January-February 2013

McQuarrie jurors: “Who needs sworn testimony when we’ve got Google?”

Emily Johnson-Liu

Assistant Criminal ­District Attorney in Collin County

If you really stopped to think about it, there are a lot of ways that jurors could jeopardize your next jury trial. They could visit the scene of the crime, flip a coin to decide the case, hold it against the defendant that he did not testify, consider how parole would apply in the defendant’s case, take a bribe, get their best friend’s input on how to decide the case, or read a newspaper article about the case and discover that the defendant’s confession was thrown out. The Internet has made some juror misconduct a little easier. With the information many counties put online, jurors can find out if the defendant is currently in the county jail or has prior arrests, or they can bring up the street view of the crime scene on Google without ever leaving the jury room. Or if they were in conflict about some scientific, medical, technical, or even legal question, instead of a trip to the library, they may simply search for the answer from the smartphone in their pocket.
    But even though jurors are the ones who know best if they (or one among them) committed this kind of misconduct, a centuries-old rule, Federal Rule of Evidence 606(b), prevents jurors from testifying about some of the misconduct that goes on during deliberation. As a general rule, once a verdict has been rendered, jurors are prohibited from testifying about what happened or what was said during their deliberations. The rule is there to prevent harassment of jurors by a party bent on finding any way he can to impeach the verdict. It encourages jurors to have full and frank discussions with each other, free from the worry that anything they say will later be publically aired and criticized after the trial. Under the rule, the trial participants and the community have a greater sense of finality that the verdict will not be endlessly questioned. It ensures that jurors with second thoughts after the verdict will not be given the power to erase the verdict based solely on their say-so. Also, it preserves confidence in our jury system that would likely be eroded if we were to know about every little misstep jurors make.
    All of that said, some misconduct may be widespread and serious enough to justify an exception to the general rule. And in McQuarrie v. State, the Court of Criminal Appeals found that a juror who Googled information about the trial and then shared her findings with other jurors fell within the exception, rather than the general rule.1

The facts of McQuarrie
Thomas McQuarrie was accused of raping a female friend when she spent the night at his home. McQuarrie and a male friend were drinking and using cocaine. McQuarrie had given the victim a drink of water, and after she drank it, she did not feel well and went to bed. When she awoke the next morning, her shorts and underclothes were pushed to the side, and she felt that things just were not right. She was not sure she had been sexually assaulted but eventually reported it to police. McQuarrie’s DNA was found on her clothes and his own admission confirmed that the two had had intercourse.2 McQuarrie claimed it was consensual. Although the victim was a lesbian and had been in a relationship with the same woman for four years, McQuarrie claimed that she had been wanting to experiment with him. A police officer testified that it was possible that the victim had been drugged and that such drugs leave the blood quickly, making them difficult to detect.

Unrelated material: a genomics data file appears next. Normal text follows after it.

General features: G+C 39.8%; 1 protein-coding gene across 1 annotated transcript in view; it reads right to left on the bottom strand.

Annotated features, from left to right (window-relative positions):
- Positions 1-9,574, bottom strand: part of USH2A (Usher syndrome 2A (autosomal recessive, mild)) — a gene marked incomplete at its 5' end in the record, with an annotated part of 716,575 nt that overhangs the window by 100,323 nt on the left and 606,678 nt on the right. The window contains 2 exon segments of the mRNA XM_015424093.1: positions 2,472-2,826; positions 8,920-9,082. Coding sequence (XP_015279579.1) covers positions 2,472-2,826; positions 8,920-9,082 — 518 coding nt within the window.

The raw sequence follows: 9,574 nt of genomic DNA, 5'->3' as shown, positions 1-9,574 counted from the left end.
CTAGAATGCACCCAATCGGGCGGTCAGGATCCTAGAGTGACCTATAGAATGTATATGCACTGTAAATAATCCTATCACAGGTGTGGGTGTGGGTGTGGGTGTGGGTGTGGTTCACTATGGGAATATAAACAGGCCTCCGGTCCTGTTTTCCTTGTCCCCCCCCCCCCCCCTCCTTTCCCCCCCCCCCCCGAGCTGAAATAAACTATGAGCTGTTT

After the first day of deliberation, the jury sent a note that it was split 9–3 in favor of guilt. They reached a verdict the next day, but in a motion for new trial, McQuarrie produced evidence from two jurors who said that during the overnight recess in deliberations, a third juror had gone on the Internet to research the effects of date-rape drugs and reported what she found to the other jurors. The jurors stated that her findings persuaded two of the jurors to change their votes to guilty. The trial judge excluded the jurors’ testimony, following the general rule banning juror testimony about their own deliberations, and the court of appeals agreed.
Broader test
When the Court of Criminal Appeals decided McQuarrie, it ruled by a vote of 5 to 4 that jurors can testify (or write an affidavit) after their verdict about a juror who conducts research and shares that information during deliberation.3 The decision widened the exception to the rule, allowing jurors to testify in more circumstances than that permitted by several courts of appeals. Those courts and the dissenters on the Court of Criminal Appeals were persuaded that the Texas version of the exceptions was narrower than the exceptions used by the federal courts.4 Under Federal Rule of Evidence 606(b), jurors are generally prohibited from impeaching their own verdicts except that jurors can testify about: